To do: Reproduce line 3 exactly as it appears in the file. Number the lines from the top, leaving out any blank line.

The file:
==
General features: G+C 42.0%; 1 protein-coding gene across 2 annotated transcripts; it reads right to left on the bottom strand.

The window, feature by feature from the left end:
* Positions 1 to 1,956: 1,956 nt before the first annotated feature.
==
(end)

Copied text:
* Positions 1 to 1,956: 1,956 nt before the first annotated feature.